Temperature and moisture are very essential parameters when describing the condition of a pavement. In most cases, a high moisture content involves a decreased bearing capacity and, consequently, a shorter durability of the pavement. A frozen pavement has a greater bearing capacity than the corresponding construction in spring or late autumn. However, the freezing itself also implies strains to the pavement, as it heaves to different extent and in different directions in connection with the frost heave. The properties of an asphalt concrete pavement vary dramatically according to temperature. Cold asphalt concrete is hard, stiff and brittle, and therefore, cracks easily occur, whereas its bearing capacity decreases at high temperatures as softening progresses. Emphasizing the asphalt concrete, a numerical model has been developed for calculation of temperatures for summer condition, by means of recorded values for solar radiation, air temperature and wind velocity. Further, in order to also model temperatures and other conditions, occurring in the pavement during winter, a frost heave module has been developed and included in the model. The aim of this is to gain a better insight into the freezing process of a road structure. The model also provides an efficient tool for a better understanding of important factors related to frost depth and frost heave. A modified version of the model, is tested for falling weight deflectometer analysis. Input here, is a series of measured pavement surface temperatures and the output is calculated temperature distributions for the asphalt layer. Measuring equipment, developed at VTI, has been used to, in the field, automatically record frost heave and pavement temperature distribution. Furthermore, equipment for freezing tests in laboratory has also been developed. Experiences from such tests and field measurements have been used when developing the numerical model for freezing of pavements. At the laboratory freezing tests, a special interest has been devoted to water intake rate and heave rate related to cooling rate. The experiences, obtained from both the laboratory tests, as well as the field observations, have been compared to what has been reported in literature. Temperatures obtained from the numerical model for summer and winter temperatures have turned out to correspond well to measurements of pavement temperatures at all test sections studied, 12 in US and 3 in Sweden. The freezing tests in laboratory have shown, that a strong frost heave can exist without addition of external water to the samples. The natural water content is, consequently, sufficient to provide enough water for the heave. This "in-situ" water can be redistributed in the structure, thus providing water to the frozen portion of the profile to cause significant frost heave. Frost heave caused by a process like this, is not bound to uptake of external water, which normally is assumed in the relevant literature. Frost heave in freezing tests is often explained by 10 % volume expansion of the freezing water, which is sucked up by samples during the test. The freezing tests in laboratory have also shown, that the ratio (heave/water uptake) increases with frost susceptibility, i.e. the most frost susceptible soils require comparatively less added water for the heaving. The freezing tests in laboratory and field tests, have also shown that the relation between heave rate and heat extraction rate at the frost front, is weak. This is also in contradiction to what normally is stated in literature. The weak relation is found during longer periods of continous frost penetration. However, when heat extraction rate is varied at short time intervals, a strong dependency between heave rate and heat extraction rate is found.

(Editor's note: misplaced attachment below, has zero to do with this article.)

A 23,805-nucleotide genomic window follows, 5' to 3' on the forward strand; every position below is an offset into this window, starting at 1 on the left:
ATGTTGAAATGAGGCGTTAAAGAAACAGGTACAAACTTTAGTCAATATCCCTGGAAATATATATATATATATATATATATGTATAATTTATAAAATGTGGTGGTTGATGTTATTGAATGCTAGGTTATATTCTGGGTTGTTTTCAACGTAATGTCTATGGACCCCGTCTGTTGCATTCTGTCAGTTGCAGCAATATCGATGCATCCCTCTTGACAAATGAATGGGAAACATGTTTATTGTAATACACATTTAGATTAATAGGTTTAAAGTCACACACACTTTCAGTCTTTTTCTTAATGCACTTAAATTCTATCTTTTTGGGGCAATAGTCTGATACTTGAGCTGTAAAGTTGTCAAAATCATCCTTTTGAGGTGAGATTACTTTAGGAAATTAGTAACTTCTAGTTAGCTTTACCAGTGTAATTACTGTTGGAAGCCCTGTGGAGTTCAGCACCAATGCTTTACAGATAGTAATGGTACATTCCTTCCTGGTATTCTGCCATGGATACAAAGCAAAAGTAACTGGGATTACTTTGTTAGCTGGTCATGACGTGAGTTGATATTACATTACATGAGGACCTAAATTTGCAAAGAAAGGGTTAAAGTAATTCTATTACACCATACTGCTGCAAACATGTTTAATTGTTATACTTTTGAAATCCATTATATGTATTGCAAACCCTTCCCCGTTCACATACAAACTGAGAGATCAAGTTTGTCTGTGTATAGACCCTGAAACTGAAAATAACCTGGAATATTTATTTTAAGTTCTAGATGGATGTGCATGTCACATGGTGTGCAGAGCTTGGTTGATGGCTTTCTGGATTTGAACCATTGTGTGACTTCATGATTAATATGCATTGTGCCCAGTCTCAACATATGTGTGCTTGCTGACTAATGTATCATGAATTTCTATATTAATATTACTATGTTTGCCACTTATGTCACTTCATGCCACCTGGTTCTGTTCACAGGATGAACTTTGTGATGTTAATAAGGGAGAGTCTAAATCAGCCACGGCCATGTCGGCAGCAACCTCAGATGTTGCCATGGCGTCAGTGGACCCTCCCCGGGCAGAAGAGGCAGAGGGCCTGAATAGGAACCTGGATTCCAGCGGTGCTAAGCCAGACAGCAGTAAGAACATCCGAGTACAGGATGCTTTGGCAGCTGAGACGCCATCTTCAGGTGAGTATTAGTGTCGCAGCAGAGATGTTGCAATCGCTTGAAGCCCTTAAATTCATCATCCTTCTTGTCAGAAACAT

Luleå: Luleå tekniska universitet, 2002. , 34 p.